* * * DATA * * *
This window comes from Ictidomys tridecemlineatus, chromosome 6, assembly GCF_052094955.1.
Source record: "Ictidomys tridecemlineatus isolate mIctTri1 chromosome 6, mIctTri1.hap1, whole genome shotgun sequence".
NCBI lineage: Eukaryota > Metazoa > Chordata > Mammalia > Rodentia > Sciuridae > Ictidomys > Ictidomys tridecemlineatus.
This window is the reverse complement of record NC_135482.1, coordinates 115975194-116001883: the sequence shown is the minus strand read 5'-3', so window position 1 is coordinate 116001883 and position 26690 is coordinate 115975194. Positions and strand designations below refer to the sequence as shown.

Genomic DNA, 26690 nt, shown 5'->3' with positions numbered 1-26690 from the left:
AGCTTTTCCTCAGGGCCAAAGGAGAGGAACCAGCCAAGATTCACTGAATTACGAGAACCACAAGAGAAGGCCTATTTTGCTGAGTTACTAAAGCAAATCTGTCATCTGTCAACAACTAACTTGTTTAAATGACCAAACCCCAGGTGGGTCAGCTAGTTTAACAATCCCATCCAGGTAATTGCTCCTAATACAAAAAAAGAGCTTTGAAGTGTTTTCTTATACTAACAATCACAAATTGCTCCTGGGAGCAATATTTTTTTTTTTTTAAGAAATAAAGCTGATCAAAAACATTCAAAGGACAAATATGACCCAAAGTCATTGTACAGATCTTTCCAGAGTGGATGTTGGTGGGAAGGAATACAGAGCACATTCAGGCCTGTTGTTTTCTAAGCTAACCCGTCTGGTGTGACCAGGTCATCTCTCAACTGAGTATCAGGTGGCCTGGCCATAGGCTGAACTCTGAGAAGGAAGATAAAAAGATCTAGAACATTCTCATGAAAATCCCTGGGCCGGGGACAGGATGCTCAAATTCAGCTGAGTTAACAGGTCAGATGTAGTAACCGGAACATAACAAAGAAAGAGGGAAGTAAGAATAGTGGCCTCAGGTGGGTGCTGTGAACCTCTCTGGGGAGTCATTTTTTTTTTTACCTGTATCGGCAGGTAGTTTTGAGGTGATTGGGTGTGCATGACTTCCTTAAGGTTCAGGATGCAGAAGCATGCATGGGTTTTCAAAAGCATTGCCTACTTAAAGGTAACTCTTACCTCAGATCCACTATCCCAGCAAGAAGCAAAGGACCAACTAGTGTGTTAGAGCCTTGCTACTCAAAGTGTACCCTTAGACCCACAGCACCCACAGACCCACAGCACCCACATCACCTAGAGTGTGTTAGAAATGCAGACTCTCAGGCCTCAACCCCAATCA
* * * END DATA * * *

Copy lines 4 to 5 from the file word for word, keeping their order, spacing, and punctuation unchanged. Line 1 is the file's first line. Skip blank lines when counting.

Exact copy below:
This window is the reverse complement of record NC_135482.1, coordinates 115975194-116001883: the sequence shown is the minus strand read 5'-3', so window position 1 is coordinate 116001883 and position 26690 is coordinate 115975194. Positions and strand designations below refer to the sequence as shown.

Genomic DNA, 26690 nt, shown 5'->3' with positions numbered 1-26690 from the left: